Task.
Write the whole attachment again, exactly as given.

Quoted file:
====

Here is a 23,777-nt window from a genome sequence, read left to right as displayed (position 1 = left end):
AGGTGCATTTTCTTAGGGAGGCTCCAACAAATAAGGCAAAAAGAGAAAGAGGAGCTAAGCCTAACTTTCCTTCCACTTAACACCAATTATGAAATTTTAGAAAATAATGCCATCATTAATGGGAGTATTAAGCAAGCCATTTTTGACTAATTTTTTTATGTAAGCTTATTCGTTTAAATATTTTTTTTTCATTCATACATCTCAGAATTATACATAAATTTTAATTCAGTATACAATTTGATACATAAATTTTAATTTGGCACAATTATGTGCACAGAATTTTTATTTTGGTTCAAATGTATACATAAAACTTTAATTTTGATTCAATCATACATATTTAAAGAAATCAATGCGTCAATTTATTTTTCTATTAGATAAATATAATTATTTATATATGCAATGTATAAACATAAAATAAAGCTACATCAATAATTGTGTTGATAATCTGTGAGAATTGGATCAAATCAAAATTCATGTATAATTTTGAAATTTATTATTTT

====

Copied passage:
Here is a 23,777-nt window from a genome sequence, read left to right as displayed (position 1 = left end):
AGGTGCATTTTCTTAGGGAGGCTCCAACAAATAAGGCAAAAAGAGAAAGAGGAGCTAAGCCTAACTTTCCTTCCACTTAACACCAATTATGAAATTTTAGAAAATAATGCCATCATTAATGGGAGTATTAAGCAAGCCATTTTTGACTAATTTTTTTATGTAAGCTTATTCGTTTAAATATTTTTTTTTCATTCATACATCTCAGAATTATACATAAATTTTAATTCAGTATACAATTTGATACATAAATTTTAATTTGGCACAATTATGTGCACAGAATTTTTATTTTGGTTCAAATGTATACATAAAACTTTAATTTTGATTCAATCATACATATTTAAAGAAATCAATGCGTCAATTTATTTTTCTATTAGATAAATATAATTATTTATATATGCAATGTATAAACATAAAATAAAGCTACATCAATAATTGTGTTGATAATCTGTGAGAATTGGATCAAATCAAAATTCATGTATAATTTTGAAATTTATTATTTT